FLSA Misclassification: Hourly-Exempt Employees

FLSA Misclassification- Does your company classify some employees as “hourly exempt?” That is, are some of your employees paid an hourly rate of pay for all hours worked, yet do not get paid overtime for hours worked in excess of forty (40) per workweek? If so, your company should take a long, hard look at whether those employees are classified correctly.

The “hourly-exempt” category is a combination of a few different overtime exemptions under the Fair Labor Standards Act (“FLSA”). Most employers understand that professional positons such as doctors, lawyers, business owners, and teachers may be paid on an hourly basis and not be paid overtime for the extra hours they work. The most common mistake comes within another recognized FLSA exemption: the computer employee exemption.

Under the FLSA’s computer employee exemption, a “computer employee” can be paid either on a salary basis or on an hourly basis and be exempt from overtime. But problems often arise because employers assume, incorrectly, that any employee who uses, repairs, or needs computer software to perform their job qualifies for this exemption. In truth, the computer employee exemption is quite narrowly defined by the FLSA, and the U.S. Department of Labor frequently catches employers in misclassification errors during audits or complaint investigations. To qualify for the exemption, all of the following criteria must be met:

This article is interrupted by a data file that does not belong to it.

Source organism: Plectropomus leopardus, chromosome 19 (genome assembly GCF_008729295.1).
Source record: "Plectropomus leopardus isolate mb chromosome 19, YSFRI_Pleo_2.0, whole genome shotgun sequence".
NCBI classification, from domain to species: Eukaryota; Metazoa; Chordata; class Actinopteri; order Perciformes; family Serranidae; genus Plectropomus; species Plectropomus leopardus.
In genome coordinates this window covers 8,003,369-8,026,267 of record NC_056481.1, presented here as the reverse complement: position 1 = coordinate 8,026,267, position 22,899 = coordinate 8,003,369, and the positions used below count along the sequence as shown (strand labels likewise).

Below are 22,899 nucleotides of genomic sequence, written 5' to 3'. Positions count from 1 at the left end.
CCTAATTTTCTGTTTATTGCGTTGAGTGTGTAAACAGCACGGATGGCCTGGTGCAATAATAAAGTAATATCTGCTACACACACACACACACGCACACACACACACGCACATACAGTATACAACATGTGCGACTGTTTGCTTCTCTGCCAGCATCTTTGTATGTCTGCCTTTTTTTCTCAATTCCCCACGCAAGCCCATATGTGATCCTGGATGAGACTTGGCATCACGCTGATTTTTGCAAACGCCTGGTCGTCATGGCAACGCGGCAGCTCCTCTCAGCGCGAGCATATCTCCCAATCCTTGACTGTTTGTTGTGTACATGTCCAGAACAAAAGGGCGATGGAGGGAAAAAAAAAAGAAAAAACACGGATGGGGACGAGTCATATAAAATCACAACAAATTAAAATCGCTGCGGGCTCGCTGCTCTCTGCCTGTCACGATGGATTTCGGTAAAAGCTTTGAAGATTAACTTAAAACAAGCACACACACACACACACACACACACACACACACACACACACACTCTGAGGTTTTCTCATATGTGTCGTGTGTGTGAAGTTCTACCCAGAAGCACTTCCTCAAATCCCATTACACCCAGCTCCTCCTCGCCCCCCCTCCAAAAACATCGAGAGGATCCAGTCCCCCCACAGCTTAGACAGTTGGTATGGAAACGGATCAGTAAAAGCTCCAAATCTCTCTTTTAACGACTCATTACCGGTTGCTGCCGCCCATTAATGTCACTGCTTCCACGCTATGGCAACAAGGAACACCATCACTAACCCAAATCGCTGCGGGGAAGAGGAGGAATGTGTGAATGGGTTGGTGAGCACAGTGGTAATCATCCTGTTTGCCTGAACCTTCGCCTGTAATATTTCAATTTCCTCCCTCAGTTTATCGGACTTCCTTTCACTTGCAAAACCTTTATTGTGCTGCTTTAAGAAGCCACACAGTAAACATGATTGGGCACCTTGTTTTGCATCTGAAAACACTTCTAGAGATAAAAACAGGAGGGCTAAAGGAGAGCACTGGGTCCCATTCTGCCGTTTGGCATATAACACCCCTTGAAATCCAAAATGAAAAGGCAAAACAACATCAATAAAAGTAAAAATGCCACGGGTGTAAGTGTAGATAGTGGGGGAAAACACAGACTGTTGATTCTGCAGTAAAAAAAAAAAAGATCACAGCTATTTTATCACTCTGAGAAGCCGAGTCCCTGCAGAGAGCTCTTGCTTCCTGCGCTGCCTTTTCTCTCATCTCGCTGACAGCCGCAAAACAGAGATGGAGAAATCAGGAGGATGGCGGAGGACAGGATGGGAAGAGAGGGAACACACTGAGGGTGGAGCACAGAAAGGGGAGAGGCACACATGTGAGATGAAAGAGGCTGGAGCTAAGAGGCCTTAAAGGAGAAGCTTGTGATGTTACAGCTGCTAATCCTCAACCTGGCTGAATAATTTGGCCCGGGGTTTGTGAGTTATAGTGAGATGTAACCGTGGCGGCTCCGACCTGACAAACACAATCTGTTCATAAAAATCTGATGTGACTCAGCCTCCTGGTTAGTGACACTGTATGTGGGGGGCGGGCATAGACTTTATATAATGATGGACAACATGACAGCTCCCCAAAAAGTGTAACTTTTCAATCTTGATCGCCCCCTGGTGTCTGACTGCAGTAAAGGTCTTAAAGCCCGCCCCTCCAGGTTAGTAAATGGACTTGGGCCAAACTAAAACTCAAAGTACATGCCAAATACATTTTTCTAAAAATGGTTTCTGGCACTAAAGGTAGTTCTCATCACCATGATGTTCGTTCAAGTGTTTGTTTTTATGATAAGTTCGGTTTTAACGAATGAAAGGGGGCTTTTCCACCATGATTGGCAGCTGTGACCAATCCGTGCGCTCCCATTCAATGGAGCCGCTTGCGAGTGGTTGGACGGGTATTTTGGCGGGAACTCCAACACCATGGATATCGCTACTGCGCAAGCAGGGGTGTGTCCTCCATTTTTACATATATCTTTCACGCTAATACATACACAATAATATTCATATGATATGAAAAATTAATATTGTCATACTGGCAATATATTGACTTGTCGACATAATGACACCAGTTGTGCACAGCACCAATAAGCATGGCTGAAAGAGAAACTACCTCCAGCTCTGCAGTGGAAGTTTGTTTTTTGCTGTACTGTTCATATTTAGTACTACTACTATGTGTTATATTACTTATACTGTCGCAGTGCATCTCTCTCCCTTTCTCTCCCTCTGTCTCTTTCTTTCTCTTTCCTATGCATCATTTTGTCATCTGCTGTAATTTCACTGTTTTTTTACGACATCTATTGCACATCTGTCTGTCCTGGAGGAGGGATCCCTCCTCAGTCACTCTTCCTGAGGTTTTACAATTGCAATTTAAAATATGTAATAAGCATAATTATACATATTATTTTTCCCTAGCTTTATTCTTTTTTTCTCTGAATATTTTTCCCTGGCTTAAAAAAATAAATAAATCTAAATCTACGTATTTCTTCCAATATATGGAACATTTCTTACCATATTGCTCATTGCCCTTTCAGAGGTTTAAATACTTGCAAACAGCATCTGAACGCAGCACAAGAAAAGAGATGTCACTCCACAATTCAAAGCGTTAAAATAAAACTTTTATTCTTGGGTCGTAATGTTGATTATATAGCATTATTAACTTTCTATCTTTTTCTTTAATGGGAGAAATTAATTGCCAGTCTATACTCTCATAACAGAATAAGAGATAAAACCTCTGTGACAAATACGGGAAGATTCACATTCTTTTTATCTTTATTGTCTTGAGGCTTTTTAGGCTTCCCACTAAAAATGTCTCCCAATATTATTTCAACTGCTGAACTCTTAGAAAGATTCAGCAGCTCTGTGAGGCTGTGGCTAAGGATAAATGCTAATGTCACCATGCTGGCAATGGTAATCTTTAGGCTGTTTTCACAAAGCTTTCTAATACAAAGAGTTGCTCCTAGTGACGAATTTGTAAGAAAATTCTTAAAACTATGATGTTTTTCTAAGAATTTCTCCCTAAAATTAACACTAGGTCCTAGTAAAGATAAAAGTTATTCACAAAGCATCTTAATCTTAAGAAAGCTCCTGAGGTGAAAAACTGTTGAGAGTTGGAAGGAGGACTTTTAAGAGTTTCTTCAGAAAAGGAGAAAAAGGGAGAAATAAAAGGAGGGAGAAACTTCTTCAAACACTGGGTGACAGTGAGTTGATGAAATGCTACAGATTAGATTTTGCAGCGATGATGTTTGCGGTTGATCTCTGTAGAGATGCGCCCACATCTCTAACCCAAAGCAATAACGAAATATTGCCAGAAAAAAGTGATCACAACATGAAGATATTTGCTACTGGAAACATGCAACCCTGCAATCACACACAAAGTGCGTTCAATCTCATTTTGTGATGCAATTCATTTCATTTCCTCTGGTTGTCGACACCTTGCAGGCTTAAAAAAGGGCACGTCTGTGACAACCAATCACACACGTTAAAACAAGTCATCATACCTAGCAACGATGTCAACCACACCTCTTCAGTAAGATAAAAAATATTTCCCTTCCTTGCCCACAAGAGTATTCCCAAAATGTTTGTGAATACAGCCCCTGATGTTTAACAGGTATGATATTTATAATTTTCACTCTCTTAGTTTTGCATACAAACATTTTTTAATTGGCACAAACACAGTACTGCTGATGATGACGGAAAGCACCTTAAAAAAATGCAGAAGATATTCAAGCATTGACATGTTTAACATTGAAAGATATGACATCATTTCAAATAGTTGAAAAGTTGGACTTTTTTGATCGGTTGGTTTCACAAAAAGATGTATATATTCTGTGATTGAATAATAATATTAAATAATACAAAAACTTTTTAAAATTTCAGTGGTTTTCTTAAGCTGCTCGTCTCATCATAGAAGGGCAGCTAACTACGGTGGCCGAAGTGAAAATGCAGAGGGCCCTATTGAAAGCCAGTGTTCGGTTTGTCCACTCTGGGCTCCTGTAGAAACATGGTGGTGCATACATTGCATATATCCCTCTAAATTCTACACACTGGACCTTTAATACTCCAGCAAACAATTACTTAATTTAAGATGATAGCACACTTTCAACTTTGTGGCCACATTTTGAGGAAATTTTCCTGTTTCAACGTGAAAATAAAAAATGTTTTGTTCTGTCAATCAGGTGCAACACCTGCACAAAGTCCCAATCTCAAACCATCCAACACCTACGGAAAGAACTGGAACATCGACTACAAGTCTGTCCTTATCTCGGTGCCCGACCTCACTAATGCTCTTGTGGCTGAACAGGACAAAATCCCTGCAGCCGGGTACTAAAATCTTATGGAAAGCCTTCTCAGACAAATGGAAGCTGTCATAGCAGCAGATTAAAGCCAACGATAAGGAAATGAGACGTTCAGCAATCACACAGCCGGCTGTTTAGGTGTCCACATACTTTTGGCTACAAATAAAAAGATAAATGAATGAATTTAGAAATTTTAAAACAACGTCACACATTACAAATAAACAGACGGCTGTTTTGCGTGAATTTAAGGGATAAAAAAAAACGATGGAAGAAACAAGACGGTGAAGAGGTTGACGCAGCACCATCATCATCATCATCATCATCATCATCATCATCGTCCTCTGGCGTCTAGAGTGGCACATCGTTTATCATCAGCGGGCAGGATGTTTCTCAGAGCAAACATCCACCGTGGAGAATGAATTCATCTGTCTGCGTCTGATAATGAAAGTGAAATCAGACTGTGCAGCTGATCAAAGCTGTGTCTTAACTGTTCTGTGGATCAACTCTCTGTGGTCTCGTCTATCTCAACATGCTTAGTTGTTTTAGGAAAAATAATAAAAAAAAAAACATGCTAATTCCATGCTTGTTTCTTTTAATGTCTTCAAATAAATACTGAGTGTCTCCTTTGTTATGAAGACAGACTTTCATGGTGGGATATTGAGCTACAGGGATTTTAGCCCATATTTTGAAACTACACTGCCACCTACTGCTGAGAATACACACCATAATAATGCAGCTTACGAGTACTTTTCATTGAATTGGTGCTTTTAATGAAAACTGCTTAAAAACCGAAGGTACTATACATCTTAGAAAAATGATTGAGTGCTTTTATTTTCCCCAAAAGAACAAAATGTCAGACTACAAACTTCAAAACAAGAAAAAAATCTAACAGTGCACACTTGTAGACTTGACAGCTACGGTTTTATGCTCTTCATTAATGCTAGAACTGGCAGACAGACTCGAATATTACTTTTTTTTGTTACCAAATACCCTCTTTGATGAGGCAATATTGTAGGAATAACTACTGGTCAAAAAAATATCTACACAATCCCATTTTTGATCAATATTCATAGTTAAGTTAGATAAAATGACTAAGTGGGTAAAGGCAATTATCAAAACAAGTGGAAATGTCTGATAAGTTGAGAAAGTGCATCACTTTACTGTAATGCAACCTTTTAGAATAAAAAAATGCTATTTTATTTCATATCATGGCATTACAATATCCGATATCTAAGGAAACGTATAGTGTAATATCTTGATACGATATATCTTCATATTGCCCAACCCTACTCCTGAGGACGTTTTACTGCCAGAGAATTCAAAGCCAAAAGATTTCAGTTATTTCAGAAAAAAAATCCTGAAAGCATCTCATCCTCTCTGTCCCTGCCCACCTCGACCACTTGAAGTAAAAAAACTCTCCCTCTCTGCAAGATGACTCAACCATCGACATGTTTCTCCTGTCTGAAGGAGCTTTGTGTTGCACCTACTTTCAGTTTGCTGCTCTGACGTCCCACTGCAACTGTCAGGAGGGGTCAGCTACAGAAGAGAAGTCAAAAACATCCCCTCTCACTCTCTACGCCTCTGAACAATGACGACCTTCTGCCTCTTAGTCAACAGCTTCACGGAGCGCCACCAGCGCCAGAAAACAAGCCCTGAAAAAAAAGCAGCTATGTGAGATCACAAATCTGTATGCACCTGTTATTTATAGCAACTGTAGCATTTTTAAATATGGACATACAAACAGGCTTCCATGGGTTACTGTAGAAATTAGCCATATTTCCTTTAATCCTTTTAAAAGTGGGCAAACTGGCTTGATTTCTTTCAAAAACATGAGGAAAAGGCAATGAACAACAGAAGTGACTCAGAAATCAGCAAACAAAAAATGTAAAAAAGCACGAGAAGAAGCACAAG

• The employee must be compensated either on a salary or fee basis at a rate not less than $455 per week or, if compensated on an hourly basis, at a rate not less than $27.63 an hour ($41.00 per hour for California employees);
  • The employee must be employed as a computer systems analyst, computer programmer, software engineer or other similarly skilled worker in the computer field performing the duties described below;
  • The employee’s primary duty must consist of:
  1. The application of systems analysis techniques and procedures, including consulting with users, to determine hardware, software or system functional specifications;
  2. The design, development, documentation, analysis, creation, testing or modification of computer systems or programs, including prototypes, based on and related to user or system design specifications;
  3. The design, documentation, testing, creation or modification of computer programs related to machine operating systems; or
  4. A combination of the aforementioned duties, the performance of which requires the same level of skills.

The computer employee exemption does not include employees engaged in the manufacture or repair of computer hardware and related equipment. Employees whose work is highly dependent upon, or facilitated by, the use of computers and computer software programs (e.g., engineers, drafters and others skilled in computer aided design software), but who are not primarily engaged in computer systems analysis and programming or other similarly skilled computer-related occupations identified in the primary duties test described above, are also not exempt under the computer employee exemption.

More information on the FLSA’s computer employee exemption can be found here: http://www.dol.gov/whd/overtime/fs17e_computer.pdf. Learn more about C2’s Federal Regulation services.